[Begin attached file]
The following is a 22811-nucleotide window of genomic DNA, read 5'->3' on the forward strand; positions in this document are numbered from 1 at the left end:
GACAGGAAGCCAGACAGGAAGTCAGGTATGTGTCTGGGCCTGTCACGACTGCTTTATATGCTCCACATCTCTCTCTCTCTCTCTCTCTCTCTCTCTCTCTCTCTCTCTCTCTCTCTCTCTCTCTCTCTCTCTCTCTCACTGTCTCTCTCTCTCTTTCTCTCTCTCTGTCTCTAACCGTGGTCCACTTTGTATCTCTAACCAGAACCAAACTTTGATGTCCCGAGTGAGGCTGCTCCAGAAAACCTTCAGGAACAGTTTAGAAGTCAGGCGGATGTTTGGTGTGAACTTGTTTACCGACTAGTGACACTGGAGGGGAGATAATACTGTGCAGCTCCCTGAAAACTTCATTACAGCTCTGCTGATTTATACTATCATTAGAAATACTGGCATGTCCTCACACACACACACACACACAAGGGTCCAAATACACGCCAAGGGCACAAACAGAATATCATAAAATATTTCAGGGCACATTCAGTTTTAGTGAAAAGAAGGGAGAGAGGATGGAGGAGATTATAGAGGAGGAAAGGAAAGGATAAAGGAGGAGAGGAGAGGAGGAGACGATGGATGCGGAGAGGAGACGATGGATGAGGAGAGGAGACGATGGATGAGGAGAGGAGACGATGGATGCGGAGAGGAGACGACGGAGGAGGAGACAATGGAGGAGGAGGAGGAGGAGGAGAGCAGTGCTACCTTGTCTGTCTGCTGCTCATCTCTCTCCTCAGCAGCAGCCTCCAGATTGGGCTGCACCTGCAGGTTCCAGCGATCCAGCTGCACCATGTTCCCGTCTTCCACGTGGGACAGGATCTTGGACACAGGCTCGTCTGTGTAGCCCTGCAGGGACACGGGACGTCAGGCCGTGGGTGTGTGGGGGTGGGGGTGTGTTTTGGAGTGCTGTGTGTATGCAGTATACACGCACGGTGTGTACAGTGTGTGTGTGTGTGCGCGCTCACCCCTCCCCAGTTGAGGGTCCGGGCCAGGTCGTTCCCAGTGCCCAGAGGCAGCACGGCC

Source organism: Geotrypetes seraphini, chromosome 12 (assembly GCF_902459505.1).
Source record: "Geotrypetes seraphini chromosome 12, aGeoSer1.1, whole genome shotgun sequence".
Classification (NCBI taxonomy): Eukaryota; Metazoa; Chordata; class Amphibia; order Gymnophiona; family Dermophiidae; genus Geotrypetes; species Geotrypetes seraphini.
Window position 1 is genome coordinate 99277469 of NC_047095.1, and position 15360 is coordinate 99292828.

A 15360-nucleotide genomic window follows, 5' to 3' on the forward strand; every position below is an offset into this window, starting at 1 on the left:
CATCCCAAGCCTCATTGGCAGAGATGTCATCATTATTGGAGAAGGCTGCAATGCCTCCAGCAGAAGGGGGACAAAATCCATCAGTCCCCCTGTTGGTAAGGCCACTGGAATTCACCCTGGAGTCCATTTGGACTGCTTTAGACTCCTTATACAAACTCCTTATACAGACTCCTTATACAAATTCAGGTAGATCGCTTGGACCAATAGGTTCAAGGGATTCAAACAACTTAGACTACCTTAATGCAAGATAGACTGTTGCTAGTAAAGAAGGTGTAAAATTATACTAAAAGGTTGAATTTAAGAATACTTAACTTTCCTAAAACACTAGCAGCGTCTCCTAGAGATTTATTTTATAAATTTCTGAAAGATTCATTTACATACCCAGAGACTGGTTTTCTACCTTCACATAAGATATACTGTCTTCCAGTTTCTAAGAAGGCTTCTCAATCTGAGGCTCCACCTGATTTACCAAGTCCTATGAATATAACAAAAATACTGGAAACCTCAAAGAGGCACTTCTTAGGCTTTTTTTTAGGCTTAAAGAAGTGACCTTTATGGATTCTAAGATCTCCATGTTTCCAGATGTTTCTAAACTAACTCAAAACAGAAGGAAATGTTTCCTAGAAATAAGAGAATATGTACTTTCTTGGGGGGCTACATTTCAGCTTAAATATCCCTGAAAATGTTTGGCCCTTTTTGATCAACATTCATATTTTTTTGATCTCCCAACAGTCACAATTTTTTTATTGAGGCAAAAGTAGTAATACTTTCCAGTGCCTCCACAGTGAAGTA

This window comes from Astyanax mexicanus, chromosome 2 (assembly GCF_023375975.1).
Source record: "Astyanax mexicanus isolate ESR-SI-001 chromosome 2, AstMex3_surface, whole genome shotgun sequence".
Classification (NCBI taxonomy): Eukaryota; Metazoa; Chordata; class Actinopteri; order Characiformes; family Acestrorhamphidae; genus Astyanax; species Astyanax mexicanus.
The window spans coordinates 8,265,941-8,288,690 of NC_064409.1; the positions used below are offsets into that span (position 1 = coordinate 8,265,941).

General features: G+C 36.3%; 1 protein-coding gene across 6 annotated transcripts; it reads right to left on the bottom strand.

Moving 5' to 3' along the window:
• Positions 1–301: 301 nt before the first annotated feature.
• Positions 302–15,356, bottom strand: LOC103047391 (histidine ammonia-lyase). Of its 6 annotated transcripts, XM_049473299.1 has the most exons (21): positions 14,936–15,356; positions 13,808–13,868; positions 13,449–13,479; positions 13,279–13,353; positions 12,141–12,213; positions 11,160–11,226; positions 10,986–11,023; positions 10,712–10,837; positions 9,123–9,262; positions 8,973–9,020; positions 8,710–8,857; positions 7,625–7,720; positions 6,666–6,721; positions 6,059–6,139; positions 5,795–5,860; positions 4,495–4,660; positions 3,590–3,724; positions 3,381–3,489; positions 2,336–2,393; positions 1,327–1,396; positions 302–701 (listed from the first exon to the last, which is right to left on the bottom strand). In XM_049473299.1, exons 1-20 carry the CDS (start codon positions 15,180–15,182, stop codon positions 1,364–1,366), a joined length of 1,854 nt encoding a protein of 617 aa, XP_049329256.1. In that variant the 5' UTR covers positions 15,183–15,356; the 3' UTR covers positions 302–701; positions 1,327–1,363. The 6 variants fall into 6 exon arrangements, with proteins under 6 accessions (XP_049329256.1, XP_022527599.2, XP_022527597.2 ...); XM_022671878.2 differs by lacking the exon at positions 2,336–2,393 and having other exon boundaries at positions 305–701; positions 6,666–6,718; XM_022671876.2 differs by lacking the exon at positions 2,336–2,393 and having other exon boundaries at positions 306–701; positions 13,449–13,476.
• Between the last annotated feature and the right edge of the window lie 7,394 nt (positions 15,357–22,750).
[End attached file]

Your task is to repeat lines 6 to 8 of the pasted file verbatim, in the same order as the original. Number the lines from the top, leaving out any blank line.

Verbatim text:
Window position 1 is genome coordinate 99277469 of NC_047095.1, and position 15360 is coordinate 99292828.

A 15360-nucleotide genomic window follows, 5' to 3' on the forward strand; every position below is an offset into this window, starting at 1 on the left:
CATCCCAAGCCTCATTGGCAGAGATGTCATCATTATTGGAGAAGGCTGCAATGCCTCCAGCAGAAGGGGGACAAAATCCATCAGTCCCCCTGTTGGTAAGGCCACTGGAATTCACCCTGGAGTCCATTTGGACTGCTTTAGACTCCTTATACAAACTCCTTATACAGACTCCTTATACAAATTCAGGTAGATCGCTTGGACCAATAGGTTCAAGGGATTCAAACAACTTAGACTACCTTAATGCAAGATAGACTGTTGCTAGTAAAGAAGGTGTAAAATTATACTAAAAGGTTGAATTTAAGAATACTTAACTTTCCTAAAACACTAGCAGCGTCTCCTAGAGATTTATTTTATAAATTTCTGAAAGATTCATTTACATACCCAGAGACTGGTTTTCTACCTTCACATAAGATATACTGTCTTCCAGTTTCTAAGAAGGCTTCTCAATCTGAGGCTCCACCTGATTTACCAAGTCCTATGAATATAACAAAAATACTGGAAACCTCAAAGAGGCACTTCTTAGGCTTTTTTTTAGGCTTAAAGAAGTGACCTTTATGGATTCTAAGATCTCCATGTTTCCAGATGTTTCTAAACTAACTCAAAACAGAAGGAAATGTTTCCTAGAAATAAGAGAATATGTACTTTCTTGGGGGGCTACATTTCAGCTTAAATATCCCTGAAAATGTTTGGCCCTTTTTGATCAACATTCATATTTTTTTGATCTCCCAACAGTCACAATTTTTTTATTGAGGCAAAAGTAGTAATACTTTCCAGTGCCTCCACAGTGAAGTA